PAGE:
Sony's Think Like a Man experienced a respectable second weekend hold this weekend and in the process held off four new wide releases to remain comfortably in first place. The Screen Gems ensemble comedy featuring Kevin Hart grossed $17.60 million, which was down 48 percent from last weekend's stronger than expected debut. Through ten days of release, Think Like a Man has grossed $60.47 million. The film's performance has been especially impressive given its production budget of just $13 million and location count of 2,015. Think Like a Man is currently running 29 percent ahead of the $46.85 million ten-day start of 2009's Obsessed.
It turned out to be a very close four-way race for second place with Sony's The Pirates! Band of Misfits ultimately prevailing with $11.14 million. Lionsgate's The Hunger Games followed closely behind in third with $10.814 million, Warner's The Lucky One was right on its heels to take fourth with $10.808 million and Universal's The Five-Year Engagement rounded out the weekend's top five with $10.61 million. Fifth place and second place were separated by just $527,674 for the frame. Domestic moviegoers were clearly staying home this weekend as they awaited the launch of Marvel's The Avengers this coming Friday (the superhero film opened this past weekend internationally to exceptional results).
The Pirates! Band of Misfits debuted in line with its modest expectations, but had been widely expected to open well behind The Five-Year Engagement heading into the weekend. The 3D stop-motion animated film from Aardman Animations increased a strong 85 percent on Saturday. That is a strong indicator of the film's appeal with family audiences, which were responsible for a reported 76 percent of the film's total audience this weekend. It could also be an early indicator of strong holding power going forward, though The Pirates! will have its work cut out for it against the onslaught of The Avengers. As is normally the case for Aardman Animations releases, The Pirates! is performing stronger internationally, where it has grossed $63.0 million so far through nearly five weeks of release (placing the film's worldwide total at $74.2 million).
The Five-Year Engagement was easily the weekend's most disappointing release when taking into account the pre-release expectations of many and the previous box office history of star Jason Segel. Producer Judd Apatow does tend to be hit or miss at the box office, with The Five-Year Engagement looking like a miss after this weekend. However, it should also be noted that the film's production budget was a modest $30 million. The Five-Year Engagement opened 40 percent softer than the $17.73 million debut of 2008's Forgetting Sarah Marshall. The Five-Year Engagement was hurt by not appealing strongly to males and younger audiences this weekend, as its audience breakdowns skewed 64 percent female and 57 percent 30 years and older.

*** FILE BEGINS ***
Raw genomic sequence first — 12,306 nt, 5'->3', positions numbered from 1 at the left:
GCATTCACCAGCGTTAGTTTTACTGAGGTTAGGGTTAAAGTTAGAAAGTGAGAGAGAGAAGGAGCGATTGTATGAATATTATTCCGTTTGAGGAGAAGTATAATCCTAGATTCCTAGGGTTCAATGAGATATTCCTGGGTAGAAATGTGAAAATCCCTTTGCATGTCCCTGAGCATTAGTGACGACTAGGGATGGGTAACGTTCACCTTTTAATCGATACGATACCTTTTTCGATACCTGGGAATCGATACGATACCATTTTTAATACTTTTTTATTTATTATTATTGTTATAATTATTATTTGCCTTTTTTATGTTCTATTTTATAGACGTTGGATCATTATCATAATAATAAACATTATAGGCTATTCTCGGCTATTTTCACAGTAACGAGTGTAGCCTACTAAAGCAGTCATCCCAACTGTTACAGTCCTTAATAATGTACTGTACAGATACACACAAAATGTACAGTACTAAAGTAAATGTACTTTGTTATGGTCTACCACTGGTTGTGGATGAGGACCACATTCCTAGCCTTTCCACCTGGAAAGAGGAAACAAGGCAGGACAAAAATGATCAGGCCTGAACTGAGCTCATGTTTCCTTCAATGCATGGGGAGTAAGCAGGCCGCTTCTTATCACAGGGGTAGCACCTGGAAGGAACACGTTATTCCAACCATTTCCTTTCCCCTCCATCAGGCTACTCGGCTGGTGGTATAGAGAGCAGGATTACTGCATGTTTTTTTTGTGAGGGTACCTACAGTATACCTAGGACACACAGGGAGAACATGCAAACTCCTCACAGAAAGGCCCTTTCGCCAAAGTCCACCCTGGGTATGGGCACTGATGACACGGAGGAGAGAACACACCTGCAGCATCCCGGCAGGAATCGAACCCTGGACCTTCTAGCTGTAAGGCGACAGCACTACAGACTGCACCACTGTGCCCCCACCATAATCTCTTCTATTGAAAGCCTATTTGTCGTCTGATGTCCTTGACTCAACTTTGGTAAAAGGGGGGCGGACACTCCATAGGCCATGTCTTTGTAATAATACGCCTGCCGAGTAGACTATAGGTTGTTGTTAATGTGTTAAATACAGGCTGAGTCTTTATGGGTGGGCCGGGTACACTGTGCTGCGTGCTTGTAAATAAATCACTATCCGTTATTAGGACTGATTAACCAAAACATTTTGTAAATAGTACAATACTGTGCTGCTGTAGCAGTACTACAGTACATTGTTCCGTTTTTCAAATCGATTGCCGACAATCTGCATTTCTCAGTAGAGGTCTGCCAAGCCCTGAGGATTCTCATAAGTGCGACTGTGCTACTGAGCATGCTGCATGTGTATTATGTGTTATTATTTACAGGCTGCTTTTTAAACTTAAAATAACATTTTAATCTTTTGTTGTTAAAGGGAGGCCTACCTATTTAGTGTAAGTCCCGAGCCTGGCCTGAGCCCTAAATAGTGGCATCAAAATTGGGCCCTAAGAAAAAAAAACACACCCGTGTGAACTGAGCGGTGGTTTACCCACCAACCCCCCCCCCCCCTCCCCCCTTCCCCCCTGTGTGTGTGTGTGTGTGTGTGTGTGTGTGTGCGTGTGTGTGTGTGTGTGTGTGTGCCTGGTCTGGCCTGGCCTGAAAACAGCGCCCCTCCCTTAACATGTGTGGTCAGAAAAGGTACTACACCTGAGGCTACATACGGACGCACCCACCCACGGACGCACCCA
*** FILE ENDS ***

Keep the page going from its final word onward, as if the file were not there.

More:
Thanks in part to returning to IMAX locations for a one-week engagement, The Hunger Games was down a slim 26 percent from last weekend. That was easily this weekend's best percentage hold among wide releases, as even holdovers appeared to be taking a hit from audiences preparing for The Avengers. The Hunger Games has grossed a massive $372.02 million through 38 days of release, which ranks as the 17th largest unadjusted domestic gross of all-time (having just passed by 2004's The Passion of the Christ) and during the midweek the film will surpass 2004's Spider-Man 2 for 16th place. With an international total of $228.5 million, the worldwide total for The Hunger Games currently stands at $600.5 million.
Further down on this weekend's chart, fellow openers Lionsgate's Safe and Relativity's The Raven battled it out for sixth place, with Safe ultimately emerging ahead with $7.89 million. The Raven took seventh with a lackluster $7.29 million. Heading into the weekend, The Raven had the higher expectations of the two films, but not by a huge degree. Safe opened in line with its modest expectations, though the film also opened a bit soft by Jason Statham's box office standards (his films typically open in the $10 million range). The audience breakdown for Safe skewed 58 percent male and 73 percent over the age of 25. Meanwhile, the audience breakdown for The Raven skewed 52 percent male and 59 percent towards moviegoers 25 years and older.
As mentioned, Disney's international launch of Marvel's The Avengers got off to exceptional results this weekend. The highly anticipated superhero adaptation grossed $178.4 million from 39 territories (it should be noted that the film opened in many territories on either Wednesday or Thursday). Key grosses included $24.7 million in the United Kingdom, $19.7 million in Australia, $15.9 million in Mexico, $12.9 million in Korea, $12.7 million in France, $11.3 million in Brazil and $10.4 million in Italy.
Additional reporting by Phil Contrino.